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August 02, 2011



While a complex issue with no easy answer I think we should remember something.
When you reward bad behavior you encourage more of it.


Excellent article. I am of Haitian descent and although I was born in the Bahamas before independence(citizen without exception) my citizenship has always carried an asterisk next to it.The asterisk can not be physically seen but everyone knows it is there. If you check closely it says, Bahamian but of Haitian descent. That exception carries with it everything that is directed towards an illegal immigrant.In fact, if it was legal for me to be deported, I believe that the majority of Bahamians would support my deportation. Sometimes I listen to the poison that is expressed on the talk shows and the agreement that the sentiments invoke lead me to conclude that I am part of the "most unwanted". At present, I have protected my children from it, but I relised that they must face it one day.


In order to "bear in mind" the gray areas and complex aspects involved in the Haitian immigrant situation, one would have to think critically and humanely. Generally speaking, Bahamians do not care to do that, so articles like this one are left largely ignored.Instead, they tend to bash Haitians with their baseless, ignorant comments that are sadly seen as fact by many.

While this article offers alternative suggestions and realistic statistics, the Bahamian public would much rather continue their discriminating rant against Haitians (blaming others is always easier).On the contrary, recent statements made by members of the DNA are only riding on the ridiculous hate-filled emotions of Bahamians; they aren't doing much to change the situation in a humane way.

The Bahamian mindset needs to be revamped totally in order for us to work together and solve this problem humanely. Until Bahamians are able to think openly and without prejudice, it will be very difficult for any governing party to take the steps to change the current situation fairly.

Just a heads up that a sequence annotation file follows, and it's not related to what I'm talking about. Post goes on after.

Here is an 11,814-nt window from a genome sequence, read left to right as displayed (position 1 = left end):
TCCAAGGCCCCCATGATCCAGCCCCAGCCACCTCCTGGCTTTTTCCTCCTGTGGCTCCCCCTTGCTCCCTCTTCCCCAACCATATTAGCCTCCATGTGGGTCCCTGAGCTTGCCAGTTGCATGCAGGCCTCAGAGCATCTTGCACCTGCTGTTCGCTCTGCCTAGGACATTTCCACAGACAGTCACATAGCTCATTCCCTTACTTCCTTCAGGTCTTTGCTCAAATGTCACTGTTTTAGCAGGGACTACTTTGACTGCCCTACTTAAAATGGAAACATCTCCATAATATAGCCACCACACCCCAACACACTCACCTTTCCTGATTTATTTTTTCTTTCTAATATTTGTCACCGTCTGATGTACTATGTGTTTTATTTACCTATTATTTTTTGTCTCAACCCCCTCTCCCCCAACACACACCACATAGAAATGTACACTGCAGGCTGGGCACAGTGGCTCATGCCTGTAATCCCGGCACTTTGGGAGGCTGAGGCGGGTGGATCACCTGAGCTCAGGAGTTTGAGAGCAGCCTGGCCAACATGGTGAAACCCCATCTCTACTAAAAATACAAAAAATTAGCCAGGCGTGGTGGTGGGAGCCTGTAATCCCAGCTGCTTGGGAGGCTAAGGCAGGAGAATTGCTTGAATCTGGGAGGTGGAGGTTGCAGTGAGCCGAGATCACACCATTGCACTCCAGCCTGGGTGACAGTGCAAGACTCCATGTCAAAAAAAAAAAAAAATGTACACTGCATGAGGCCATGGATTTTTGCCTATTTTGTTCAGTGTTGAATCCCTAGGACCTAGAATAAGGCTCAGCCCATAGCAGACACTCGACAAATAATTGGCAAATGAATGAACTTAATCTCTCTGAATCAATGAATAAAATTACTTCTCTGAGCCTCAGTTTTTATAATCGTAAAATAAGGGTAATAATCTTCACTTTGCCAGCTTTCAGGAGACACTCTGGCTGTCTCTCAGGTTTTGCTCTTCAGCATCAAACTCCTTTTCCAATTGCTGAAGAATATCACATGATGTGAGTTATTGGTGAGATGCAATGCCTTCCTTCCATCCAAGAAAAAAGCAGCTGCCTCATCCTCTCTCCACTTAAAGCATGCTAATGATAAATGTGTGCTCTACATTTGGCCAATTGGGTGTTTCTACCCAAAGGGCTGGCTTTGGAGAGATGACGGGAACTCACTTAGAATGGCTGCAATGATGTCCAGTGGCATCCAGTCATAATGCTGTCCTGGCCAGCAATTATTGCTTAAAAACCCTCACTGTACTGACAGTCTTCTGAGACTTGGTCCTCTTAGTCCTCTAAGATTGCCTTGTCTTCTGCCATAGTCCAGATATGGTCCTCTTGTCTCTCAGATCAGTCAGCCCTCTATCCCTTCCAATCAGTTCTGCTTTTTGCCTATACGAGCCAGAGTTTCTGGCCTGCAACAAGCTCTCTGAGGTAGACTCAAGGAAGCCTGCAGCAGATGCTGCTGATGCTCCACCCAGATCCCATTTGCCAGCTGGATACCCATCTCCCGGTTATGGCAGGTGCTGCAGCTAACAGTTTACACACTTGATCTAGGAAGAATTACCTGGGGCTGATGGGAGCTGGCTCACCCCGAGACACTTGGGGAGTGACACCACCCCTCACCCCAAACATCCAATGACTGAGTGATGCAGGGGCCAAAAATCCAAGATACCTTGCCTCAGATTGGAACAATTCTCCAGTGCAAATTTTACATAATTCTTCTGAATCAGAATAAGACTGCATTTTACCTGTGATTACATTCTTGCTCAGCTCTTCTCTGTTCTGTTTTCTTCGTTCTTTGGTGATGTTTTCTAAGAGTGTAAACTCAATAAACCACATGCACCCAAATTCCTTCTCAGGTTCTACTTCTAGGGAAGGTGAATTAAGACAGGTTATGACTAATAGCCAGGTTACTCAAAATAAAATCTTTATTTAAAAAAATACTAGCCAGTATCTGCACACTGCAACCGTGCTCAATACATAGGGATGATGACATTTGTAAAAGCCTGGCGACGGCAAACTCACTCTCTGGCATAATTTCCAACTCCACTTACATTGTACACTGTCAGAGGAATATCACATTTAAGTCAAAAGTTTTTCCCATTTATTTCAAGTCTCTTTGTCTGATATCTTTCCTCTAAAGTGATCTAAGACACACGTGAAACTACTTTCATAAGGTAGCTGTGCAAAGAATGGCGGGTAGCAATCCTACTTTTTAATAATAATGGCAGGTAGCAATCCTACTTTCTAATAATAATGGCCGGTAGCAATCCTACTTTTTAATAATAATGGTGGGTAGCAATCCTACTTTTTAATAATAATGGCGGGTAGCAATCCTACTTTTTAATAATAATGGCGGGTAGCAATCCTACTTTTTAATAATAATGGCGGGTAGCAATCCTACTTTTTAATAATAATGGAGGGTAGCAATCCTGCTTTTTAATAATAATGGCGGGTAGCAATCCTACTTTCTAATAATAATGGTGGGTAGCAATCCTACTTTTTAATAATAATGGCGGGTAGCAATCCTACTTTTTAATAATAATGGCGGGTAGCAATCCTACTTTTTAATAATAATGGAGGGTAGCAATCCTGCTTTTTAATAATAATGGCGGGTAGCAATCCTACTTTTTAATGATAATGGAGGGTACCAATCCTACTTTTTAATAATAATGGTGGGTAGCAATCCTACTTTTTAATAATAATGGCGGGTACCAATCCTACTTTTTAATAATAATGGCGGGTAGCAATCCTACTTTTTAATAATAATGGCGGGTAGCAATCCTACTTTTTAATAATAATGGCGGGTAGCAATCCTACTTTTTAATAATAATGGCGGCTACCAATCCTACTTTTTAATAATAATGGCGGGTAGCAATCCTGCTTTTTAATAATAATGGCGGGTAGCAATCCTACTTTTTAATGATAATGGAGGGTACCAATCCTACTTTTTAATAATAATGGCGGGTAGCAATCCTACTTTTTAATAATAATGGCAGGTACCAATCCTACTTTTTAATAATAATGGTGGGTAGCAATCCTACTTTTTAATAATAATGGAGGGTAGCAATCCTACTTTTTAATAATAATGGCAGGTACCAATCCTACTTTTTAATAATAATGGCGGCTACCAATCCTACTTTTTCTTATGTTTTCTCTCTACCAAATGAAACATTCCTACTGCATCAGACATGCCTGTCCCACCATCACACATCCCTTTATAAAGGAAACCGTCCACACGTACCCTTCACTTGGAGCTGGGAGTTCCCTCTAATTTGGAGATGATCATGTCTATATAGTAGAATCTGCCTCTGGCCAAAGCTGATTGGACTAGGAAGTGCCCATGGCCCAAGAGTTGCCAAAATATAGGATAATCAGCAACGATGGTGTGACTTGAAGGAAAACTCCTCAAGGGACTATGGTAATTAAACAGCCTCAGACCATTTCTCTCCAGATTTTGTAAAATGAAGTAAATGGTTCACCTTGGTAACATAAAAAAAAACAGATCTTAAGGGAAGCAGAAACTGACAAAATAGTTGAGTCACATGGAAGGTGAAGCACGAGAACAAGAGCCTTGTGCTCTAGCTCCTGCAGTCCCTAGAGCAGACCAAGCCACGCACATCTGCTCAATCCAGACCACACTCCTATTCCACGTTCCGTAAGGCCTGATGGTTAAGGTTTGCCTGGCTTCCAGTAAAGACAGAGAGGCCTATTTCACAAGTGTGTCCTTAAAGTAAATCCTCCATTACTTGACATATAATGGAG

And so, as usual, most issues boil down to education. With increased focus on education and improved family values, perhaps many of us would not be living in such a dim hole, untouched by any moral guidance. In an informed and educated Bahamian society, more people would stop to analyse and think critically about a situation before pouncing on the solution that serves only them best.

We are in a grim state; the mere reaction to Desmond Bannister's proposal to teach English in the primary schools shows just how ethnocentric Bahamians really are as a people. The response has been a clear "no way", with harsh threats for Haitian children and their families to instead be pushed out of the educational system and shipped back to Haiti like cattle.

So the question remains: If Haitians shouldn't be allowed to integrate into Bahamian society in order to become productive members of the community, does this mean laws will be enforced? The Bahamians collecting rent from Haitian squatters on govt. land, will they continue? The Bahamians paying Haitians below minimum wage salary to do their dirty work, will that stop?

Or do we only want to use Haitians as a scapegoat for our pressing societal issues? I may not have all the answers but I do know one thing: advocating hate and promoting racism and discrimination against this group of people is wrong and will not help us in the long run by any means.

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